Trajes de luces are a work of art , a bright aperitif before the torero weaves his thanatocentric spell around the spectacle
The intensity and opulence of the decoration is in accordance with the importance of bullfighting in Spanish culture
This is a blood sport that will be hard to legislate against
English hunting, now banned, with its particular clothing, traditions and paraphernalia lacked a sense of art
Here Hemingway gives a dry appraisal about the clothing as seen at the start of a corrida in Pamplona
If you aren’t aware Romero has been in a fight the previous night such that his face is as colorful as his suit
introduction by Tim Harris
excerpts from The Sun also Rises by Ernest Hemingway (1926) by Scribner paperback edition (2006)
When the fiesta boiled over and toward the bull-ring we went with the crowd. Brett sat at the ringside between Bill and me. Directly below us was the callejon, the passageway between the stands and the red fence of the barrera. Behind us the concrete stands filled solidly. Out in front, beyond the red fence, the sand of the ring was smooth-rolled and yellow. It looked a little heavy from the rain, but it was dry in the sun and firm and smooth. The sword handlers and bull-ring servants came down the callejon carrying on their shoulders the wicker baskets of fighting capes and muletas. They were bloodstained and compactly folded and packed in the baskets. The sword-handlers opened the heavy leather sword-cases so the red wrapped hilts of the sheaf of swords showed as the leather case leaned against the fence. They unfolded the dark-stained red flannel of the muletas and fixed batons in them to spread the stuff and give the matador something to hold. Brett watched it all.She was absorbed in the professional details.
He’s his name stenciled on all the capes and muletas, she said. Why do they call them muletas?
I don’t know.
I wonder if they ever launder them.
I don’t think so. It might spoil the colour.
The blood must stiffen them, Bill said.
Funny, Brett said. How one doesn’t mind the blood.
Bellow in the narrow passage of the callejon the sword-handlers arranged everything. All the seats were full. There was not an empty seat except in the President’s box. When he came in the fight would start. Across the smooth sand, in the high doorway that led into the corrals, the bull-fighters were standing, their arms furled in their capes, talking, waiting for the signal to march into the arena. Brett was watching them with the glasses.
Here would you like to look?
I looked through the glasses and saw the three matadors, Romero was in the centre, Belmonte on his left, Marcial on his right. Back of them were their people, and behind the banderilleros, back in the passageway and in the open space of the corral, I saw the picadors. Romero was wearing a black suit. His tricornered hat was low down over his eyes. I could not see his face clearly under the hat, but it looked badly marked. He was looking straight ahead. Marcial was smoking a cigarette guardedly, holding it in his hand. Belmonte looked ahead, his face wan and yellow, his long wolf jaw out. He was looking at nothing. Neither he nor Romero seemed to have anything in common with the others. They were all alone. The President came in; there was handclapping above us in the grand stand, and I handed the glasses to Brett. There was applause. The music started. Brett looked through the glasses.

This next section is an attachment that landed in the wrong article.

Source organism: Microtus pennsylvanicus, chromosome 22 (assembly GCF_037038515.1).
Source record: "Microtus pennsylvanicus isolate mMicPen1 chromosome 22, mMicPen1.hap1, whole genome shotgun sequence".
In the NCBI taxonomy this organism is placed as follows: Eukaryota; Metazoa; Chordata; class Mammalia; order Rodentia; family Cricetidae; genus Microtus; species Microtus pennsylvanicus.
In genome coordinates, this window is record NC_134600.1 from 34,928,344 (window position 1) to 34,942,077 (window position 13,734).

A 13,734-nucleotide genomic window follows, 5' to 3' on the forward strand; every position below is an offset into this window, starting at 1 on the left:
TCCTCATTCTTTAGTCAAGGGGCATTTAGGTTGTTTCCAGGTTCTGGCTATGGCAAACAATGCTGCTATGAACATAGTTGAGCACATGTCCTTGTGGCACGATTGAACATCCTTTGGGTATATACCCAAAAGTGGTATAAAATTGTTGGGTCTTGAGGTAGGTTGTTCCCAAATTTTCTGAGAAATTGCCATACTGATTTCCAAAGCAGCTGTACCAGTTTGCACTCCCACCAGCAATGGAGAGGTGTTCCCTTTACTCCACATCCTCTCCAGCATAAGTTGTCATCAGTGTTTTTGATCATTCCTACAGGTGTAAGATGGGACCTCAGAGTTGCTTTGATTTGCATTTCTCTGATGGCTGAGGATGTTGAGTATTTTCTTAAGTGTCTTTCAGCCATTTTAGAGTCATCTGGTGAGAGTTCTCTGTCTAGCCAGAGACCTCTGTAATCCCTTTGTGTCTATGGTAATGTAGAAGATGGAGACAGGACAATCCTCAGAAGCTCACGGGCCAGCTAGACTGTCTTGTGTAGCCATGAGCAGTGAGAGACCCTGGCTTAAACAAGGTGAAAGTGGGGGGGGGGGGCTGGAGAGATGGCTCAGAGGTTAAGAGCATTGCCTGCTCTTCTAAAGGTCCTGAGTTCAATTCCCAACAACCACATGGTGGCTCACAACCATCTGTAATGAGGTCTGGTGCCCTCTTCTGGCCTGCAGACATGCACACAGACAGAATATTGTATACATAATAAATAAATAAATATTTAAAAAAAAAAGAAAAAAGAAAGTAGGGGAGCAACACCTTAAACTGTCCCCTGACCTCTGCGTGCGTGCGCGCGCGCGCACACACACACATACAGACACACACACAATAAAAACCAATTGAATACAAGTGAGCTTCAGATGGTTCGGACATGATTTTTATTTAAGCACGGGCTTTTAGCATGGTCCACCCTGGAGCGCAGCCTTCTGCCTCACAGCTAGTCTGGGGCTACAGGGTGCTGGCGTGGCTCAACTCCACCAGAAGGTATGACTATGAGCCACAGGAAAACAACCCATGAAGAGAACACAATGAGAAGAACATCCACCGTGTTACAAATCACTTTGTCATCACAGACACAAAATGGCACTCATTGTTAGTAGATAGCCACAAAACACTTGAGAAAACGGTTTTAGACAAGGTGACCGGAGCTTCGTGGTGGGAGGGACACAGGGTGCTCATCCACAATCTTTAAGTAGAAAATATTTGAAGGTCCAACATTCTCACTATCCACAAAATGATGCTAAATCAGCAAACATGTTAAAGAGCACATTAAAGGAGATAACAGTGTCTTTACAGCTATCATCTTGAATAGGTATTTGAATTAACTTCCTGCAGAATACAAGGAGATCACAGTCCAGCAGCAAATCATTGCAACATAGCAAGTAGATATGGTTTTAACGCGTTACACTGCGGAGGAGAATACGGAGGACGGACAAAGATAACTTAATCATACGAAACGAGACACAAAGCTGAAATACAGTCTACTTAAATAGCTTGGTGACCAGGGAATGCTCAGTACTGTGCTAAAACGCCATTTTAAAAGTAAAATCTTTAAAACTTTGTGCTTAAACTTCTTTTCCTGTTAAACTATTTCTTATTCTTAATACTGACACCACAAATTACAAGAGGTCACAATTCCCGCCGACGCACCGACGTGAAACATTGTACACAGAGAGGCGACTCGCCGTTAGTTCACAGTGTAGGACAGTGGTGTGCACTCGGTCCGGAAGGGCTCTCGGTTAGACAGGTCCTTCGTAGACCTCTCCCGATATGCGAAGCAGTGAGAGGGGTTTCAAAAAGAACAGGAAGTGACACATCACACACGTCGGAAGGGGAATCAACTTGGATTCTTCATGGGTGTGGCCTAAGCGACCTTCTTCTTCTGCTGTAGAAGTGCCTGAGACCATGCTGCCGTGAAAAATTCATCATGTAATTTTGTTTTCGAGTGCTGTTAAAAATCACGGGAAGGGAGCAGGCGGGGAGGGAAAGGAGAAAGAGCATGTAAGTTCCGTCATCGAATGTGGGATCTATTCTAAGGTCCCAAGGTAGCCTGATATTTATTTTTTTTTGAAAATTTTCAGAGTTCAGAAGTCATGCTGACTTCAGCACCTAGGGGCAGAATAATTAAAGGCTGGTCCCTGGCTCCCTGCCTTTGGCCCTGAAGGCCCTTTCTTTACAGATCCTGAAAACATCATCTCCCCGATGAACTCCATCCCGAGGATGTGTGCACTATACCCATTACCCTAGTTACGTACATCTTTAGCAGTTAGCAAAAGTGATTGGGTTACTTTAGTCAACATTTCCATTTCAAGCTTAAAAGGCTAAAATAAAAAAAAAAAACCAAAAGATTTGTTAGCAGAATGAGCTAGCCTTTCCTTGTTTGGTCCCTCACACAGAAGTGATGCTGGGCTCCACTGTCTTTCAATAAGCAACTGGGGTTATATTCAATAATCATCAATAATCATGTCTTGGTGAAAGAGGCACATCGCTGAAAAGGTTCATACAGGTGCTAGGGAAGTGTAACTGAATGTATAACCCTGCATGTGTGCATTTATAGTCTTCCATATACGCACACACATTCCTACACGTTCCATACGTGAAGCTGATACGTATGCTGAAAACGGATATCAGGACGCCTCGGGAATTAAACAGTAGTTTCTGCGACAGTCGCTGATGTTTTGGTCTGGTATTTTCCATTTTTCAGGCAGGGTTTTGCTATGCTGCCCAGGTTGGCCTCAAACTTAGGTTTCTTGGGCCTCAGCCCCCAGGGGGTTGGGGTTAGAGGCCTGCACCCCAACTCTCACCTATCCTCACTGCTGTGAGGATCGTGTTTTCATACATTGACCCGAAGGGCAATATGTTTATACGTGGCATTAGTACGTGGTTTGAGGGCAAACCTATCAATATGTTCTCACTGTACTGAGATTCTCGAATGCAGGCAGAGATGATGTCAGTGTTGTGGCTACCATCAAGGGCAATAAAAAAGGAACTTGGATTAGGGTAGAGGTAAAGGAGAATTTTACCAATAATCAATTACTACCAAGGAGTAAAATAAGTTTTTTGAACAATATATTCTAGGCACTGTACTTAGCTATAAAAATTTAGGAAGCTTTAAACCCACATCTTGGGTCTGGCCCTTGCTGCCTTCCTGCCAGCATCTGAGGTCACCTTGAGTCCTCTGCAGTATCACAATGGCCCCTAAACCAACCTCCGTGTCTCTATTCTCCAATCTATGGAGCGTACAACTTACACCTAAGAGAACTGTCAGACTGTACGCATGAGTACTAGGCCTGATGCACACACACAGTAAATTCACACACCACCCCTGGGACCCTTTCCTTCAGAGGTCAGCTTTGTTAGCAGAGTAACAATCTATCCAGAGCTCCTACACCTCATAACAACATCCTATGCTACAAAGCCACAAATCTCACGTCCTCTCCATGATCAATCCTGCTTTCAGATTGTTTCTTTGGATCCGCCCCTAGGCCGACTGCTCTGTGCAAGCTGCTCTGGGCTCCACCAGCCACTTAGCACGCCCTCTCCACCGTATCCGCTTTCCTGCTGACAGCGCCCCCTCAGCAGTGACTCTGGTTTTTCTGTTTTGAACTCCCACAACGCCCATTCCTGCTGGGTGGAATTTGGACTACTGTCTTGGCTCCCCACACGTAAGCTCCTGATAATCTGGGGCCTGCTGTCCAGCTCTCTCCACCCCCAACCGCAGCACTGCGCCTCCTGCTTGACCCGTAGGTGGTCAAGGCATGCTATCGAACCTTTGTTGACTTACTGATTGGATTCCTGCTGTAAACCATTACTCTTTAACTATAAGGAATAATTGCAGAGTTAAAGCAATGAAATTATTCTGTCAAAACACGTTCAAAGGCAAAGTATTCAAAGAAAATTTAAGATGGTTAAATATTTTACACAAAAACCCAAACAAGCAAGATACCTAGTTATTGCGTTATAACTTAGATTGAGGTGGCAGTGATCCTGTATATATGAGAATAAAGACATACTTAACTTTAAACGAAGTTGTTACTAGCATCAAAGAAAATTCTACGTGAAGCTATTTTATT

Here, take them, she said.
Through the glasses I saw Belmonte speak to Romero. Marcial straightened up and dropped his cigarette, and, looking straight ahead, their heads back, their free arms swinging, the three matadors walked out. Behind them came all the procession, opening out, all striding in step, all the capes furled, everybody with free arms swinging, and behind rode the picadors, their pics rising like lances. Behind all came the two trains of mules and the bull-ring servants. The matadors bowed, holding their hats on, before the President’s box, and then came over to the barrera below us. Pedro Romano took off his heavy gold-brocaded cape and handed it over the fence to his sword-handler. He said something to the sword-handler. Close below us we saw Romero’s lips were puffed, both eyes were discoloured. His face was discoloured and swollen. The sword-handler took the cape, looked up at Brett, and came over to us and handed up the cape.
Spread it out in front of you, I said
Brett leaned forward. The cape was heavy and smoothly stiff with gold. The sword-handler looked back, shook his head, and said something. A man beside me leaned over towards Brett.
He doesn’t want you to spread it, he said. You should fold it and keep it in your lap.
Brett folded the heavy cape.
Romero did not look up at us. He was speaking to Belmonte. Belmonte had sent his formal cape over to some friends. He looked across at them and smiled, his wolf smile that was only with the mouth. Romero leaned over the barrera and asked for the water jug. The sword-handler brought it and Romero poured water over the percale of his fighting cape, and then scuffed the lower folds in the sand with his slippered foot.
What’s that for? Brett asked.
To give it weight in the wind.